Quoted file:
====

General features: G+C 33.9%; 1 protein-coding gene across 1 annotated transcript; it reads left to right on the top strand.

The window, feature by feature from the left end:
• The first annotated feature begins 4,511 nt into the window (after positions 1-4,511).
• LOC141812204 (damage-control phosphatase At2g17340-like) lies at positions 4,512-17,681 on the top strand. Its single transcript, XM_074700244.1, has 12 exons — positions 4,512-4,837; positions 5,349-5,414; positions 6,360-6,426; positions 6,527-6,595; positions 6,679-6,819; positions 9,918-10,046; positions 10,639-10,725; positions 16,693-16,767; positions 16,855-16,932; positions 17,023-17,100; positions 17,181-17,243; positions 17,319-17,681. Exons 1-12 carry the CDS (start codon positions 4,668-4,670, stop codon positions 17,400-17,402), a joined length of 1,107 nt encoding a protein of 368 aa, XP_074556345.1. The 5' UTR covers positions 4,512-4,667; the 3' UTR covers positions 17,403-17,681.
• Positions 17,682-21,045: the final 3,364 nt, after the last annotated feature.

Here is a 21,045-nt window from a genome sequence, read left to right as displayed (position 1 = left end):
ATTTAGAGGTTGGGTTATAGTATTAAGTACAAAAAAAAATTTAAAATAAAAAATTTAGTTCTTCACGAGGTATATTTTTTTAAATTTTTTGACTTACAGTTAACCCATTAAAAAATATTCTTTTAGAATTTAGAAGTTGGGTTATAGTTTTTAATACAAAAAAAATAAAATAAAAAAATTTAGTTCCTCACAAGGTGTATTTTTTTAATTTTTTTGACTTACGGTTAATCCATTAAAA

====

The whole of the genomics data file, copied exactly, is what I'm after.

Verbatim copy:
General features: G+C 33.9%; 1 protein-coding gene across 1 annotated transcript; it reads left to right on the top strand.

The window, feature by feature from the left end:
• The first annotated feature begins 4,511 nt into the window (after positions 1-4,511).
• LOC141812204 (damage-control phosphatase At2g17340-like) lies at positions 4,512-17,681 on the top strand. Its single transcript, XM_074700244.1, has 12 exons — positions 4,512-4,837; positions 5,349-5,414; positions 6,360-6,426; positions 6,527-6,595; positions 6,679-6,819; positions 9,918-10,046; positions 10,639-10,725; positions 16,693-16,767; positions 16,855-16,932; positions 17,023-17,100; positions 17,181-17,243; positions 17,319-17,681. Exons 1-12 carry the CDS (start codon positions 4,668-4,670, stop codon positions 17,400-17,402), a joined length of 1,107 nt encoding a protein of 368 aa, XP_074556345.1. The 5' UTR covers positions 4,512-4,667; the 3' UTR covers positions 17,403-17,681.
• Positions 17,682-21,045: the final 3,364 nt, after the last annotated feature.

Here is a 21,045-nt window from a genome sequence, read left to right as displayed (position 1 = left end):
ATTTAGAGGTTGGGTTATAGTATTAAGTACAAAAAAAAATTTAAAATAAAAAATTTAGTTCTTCACGAGGTATATTTTTTTAAATTTTTTGACTTACAGTTAACCCATTAAAAAATATTCTTTTAGAATTTAGAAGTTGGGTTATAGTTTTTAATACAAAAAAAATAAAATAAAAAAATTTAGTTCCTCACAAGGTGTATTTTTTTAATTTTTTTGACTTACGGTTAATCCATTAAAA